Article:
Cryptocurrencies are among some of the most valuable assets in the world today. As a result, there exists a desire for many people to get their hands on the valuable digital currency asset. Apart from purchasing cryptocoins from exchange platforms, cryptocurrency mining is another route to obtaining ownership of cryptocurrencies. Cryptocurrency mining is a process that requires a lot of computing power in order to solve the complex mathematical problems. As a result, a number of browser plugins have been developed that can siphon unused CPU resources from an unsuspecting user in a phenomenon called “cryptojacking.”
Cyber Threats to UK Business
Such is the threat being posed by cryptojacking activities that the U.K. National Cyber Security Centre (NCSC), the technology watchdog of the Government Communications Headquarters added cryptojacking to its list of cyber threats to UK business.
According to NCSC, cryptojacking is a significant concern and one that must be taken seriously. The report put forward the argument that the increasing interest in cryptocurrencies will only encourage intense forms of cryptojacking as desperate elements look to acquire cryptocurrencies by any means necessary.
The report, which you can download here as a PDF, says this about Cryptojacking:
The technique of delivering cryptocurrency miners through malware has been used for several years, but it is likely in 2018-19 that one of the main threats will be a newer technique of mining cryptocurrency which exploits visitors to a website. Throughout 2017, there has been an increase in cryptojacking (that is, using an individual’s computer processing power to mine cryptocurrency without their consent). In December 2017, Check Point reported20 that 55% of businesses globally were impacted by cryptominers.
Popular websites are likely to continue to be targets for compromise, serving cryptomining malware to visitors, and software is available that, when run in a webpage, uses the visiting computer’s spare computer processing power to mine the digital currency Monero. In February 2018, over 4,000 websites worldwide (including approximately 600 in the UK) secretly mined cryptocurrency through a compromised screen-reading plugin for blind and partially sighted people. The only way users may notice their devices are being cryptojacked is a slight slowdown in performance. Using an ad blocker or antivirus programme (which have features that block browser mining) is the best way to prevent this.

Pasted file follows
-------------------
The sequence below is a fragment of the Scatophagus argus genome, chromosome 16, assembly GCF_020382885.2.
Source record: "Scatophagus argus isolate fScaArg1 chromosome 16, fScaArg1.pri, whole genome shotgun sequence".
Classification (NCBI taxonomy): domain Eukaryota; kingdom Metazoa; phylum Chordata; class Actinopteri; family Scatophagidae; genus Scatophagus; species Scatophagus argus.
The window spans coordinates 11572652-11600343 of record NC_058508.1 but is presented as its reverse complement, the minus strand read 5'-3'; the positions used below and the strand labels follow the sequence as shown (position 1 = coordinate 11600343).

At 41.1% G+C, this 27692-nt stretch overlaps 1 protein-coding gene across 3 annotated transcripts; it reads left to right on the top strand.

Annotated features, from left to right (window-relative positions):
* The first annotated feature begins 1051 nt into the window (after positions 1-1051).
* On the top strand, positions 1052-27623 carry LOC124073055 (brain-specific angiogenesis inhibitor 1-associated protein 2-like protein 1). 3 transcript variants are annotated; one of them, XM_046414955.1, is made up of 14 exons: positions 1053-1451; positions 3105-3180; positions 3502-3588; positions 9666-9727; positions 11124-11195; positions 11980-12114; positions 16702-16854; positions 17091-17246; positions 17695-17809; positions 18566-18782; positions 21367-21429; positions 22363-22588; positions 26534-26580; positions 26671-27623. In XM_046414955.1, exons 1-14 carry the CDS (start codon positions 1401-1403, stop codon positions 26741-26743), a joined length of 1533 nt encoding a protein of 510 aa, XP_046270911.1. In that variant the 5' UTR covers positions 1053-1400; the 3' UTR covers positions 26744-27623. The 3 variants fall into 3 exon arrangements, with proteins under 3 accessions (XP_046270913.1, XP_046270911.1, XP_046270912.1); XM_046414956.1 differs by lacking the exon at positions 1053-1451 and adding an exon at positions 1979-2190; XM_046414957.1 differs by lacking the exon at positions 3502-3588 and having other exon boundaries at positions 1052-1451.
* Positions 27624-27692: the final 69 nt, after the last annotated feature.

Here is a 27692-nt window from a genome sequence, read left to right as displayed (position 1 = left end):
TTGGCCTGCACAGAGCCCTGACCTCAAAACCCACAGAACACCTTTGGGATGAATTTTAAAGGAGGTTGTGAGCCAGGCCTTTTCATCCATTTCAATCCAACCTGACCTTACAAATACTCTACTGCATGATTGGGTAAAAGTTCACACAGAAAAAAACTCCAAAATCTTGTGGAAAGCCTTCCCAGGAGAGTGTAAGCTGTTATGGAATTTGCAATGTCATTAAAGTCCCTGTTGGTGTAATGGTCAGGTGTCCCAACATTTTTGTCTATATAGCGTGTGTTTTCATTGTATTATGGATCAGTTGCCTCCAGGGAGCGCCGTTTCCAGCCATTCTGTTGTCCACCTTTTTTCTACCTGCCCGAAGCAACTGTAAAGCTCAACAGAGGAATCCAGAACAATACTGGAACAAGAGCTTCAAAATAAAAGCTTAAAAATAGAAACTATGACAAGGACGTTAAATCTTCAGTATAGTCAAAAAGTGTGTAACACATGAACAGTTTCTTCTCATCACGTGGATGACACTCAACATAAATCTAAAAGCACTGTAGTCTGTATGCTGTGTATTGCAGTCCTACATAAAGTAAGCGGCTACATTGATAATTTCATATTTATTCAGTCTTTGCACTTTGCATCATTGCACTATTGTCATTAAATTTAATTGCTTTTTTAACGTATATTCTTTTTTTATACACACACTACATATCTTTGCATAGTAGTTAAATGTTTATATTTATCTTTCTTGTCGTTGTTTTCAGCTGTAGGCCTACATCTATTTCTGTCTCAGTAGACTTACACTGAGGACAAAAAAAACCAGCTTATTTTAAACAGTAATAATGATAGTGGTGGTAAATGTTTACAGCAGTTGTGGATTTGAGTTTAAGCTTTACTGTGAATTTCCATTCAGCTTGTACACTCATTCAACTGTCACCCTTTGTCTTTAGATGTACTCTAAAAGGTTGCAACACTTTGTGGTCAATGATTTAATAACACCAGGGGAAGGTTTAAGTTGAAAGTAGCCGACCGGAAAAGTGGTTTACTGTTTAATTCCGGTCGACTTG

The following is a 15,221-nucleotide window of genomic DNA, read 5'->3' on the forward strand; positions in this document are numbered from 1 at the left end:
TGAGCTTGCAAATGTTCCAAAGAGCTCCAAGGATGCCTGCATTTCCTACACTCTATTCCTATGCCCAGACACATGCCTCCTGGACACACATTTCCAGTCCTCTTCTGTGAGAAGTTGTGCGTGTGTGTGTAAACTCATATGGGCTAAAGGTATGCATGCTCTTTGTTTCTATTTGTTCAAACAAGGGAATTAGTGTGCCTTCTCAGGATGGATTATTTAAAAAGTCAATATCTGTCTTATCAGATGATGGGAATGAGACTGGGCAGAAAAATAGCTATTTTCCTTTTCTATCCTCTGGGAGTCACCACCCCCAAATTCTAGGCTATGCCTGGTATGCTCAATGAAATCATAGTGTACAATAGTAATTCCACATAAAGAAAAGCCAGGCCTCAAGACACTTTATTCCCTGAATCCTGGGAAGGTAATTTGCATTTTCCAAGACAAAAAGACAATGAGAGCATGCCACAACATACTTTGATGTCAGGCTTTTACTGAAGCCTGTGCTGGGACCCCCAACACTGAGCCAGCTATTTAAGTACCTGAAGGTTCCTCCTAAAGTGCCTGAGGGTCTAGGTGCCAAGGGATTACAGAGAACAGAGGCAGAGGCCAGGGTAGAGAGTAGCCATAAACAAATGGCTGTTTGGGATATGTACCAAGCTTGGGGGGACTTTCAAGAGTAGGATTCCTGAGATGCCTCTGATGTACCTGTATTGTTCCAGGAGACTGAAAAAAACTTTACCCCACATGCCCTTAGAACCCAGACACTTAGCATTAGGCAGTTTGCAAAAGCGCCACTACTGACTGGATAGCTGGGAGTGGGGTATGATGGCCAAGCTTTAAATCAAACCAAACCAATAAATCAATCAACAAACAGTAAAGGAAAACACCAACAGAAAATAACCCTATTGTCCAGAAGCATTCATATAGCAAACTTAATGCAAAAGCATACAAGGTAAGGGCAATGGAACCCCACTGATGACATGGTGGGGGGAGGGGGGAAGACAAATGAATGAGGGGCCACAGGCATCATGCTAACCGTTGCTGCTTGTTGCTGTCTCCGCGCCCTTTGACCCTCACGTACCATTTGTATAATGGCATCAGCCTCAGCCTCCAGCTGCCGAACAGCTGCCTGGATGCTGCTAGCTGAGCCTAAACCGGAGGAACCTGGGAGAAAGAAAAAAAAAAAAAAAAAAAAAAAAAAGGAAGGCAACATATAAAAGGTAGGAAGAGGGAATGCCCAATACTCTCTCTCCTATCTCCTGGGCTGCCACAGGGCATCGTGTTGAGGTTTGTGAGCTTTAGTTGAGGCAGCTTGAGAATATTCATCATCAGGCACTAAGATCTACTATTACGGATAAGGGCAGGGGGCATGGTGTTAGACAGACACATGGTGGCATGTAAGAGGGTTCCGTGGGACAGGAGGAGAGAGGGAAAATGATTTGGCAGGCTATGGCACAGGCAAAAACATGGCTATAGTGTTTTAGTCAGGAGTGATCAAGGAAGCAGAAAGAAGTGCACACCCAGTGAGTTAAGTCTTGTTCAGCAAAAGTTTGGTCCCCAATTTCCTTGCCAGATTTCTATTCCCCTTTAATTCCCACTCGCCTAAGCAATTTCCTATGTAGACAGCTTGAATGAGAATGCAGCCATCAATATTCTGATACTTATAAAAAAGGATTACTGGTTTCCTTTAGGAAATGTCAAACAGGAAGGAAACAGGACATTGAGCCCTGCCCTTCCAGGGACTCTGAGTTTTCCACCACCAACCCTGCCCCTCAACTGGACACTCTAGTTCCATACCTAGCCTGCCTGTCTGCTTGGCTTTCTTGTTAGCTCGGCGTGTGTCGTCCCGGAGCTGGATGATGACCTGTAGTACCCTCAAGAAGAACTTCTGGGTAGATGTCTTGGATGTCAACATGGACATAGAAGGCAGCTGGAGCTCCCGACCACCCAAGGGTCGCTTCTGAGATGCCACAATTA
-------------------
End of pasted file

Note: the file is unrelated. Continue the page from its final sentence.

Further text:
We assume the majority of cryptojacking is carried out by cyber criminals, but website owners have also targeted visitors to their website and used the processing power of visitors’ CPUs, without their knowledge or consent, to mine cryptocurrency for their own financial gain. In February 2018, a US online publication conducted a trial where its readers were advised that if they chose to block its advertising, the publication would use the reader’s CPU to mine Monero. It claimed this was to recoup lost advertising revenue when readers use ad blockers.
Cryptojacking Incidents are Increasing
According to the data published in the NCSC report, about 55 percent of business around the world were infected with crypto mining malware in December 2017 alone. The report also singled out Monero, the privacy-focused cryptocurrency as the most popular cryptocurrency being mined using the cryptojacking method. A large portion of the cryptojacking activities for mining Monero is being accomplished using the Coinhive plugin.
There are indications that the occurrence of cryptojacking isn’t slowing down. The report stated that over 4,000 websites have been infected with these cryptojacking malware. The malware was introduced into these websites as plugins for visually-impaired users. Part of the problem stems from the fact that it can be difficult to detect whether a computer has been cryptojacked. One useful indicator in knowing if your computer is being used to secretly mine cryptocurrency is that there will be a slight but sudden drop in performance.
Different Forms of Cryptojacking
The report did identify two broad types of cryptojacking; the one carried out by cybercriminals and the one carried out by website owners. Some website administrators have been known to infect their own websites with crypto mining malware that latches onto the computers of visitors, using their CPU to mine cryptocurrencies. These website administrators do this without the express consent and/or knowledge of their website visitors.
In order to shield computers from cryptojackers, users are encouraged to install browser plugins that prevent surreptitious crypto mining. In March, Microsoft Windows Antivirus successfully thwarted more than 400,000 cryptojacking malware attempts that occurred in less than a day.
A number of browser platforms have created plugins, add-ons, and extensions that can offer protection against cryptojacking.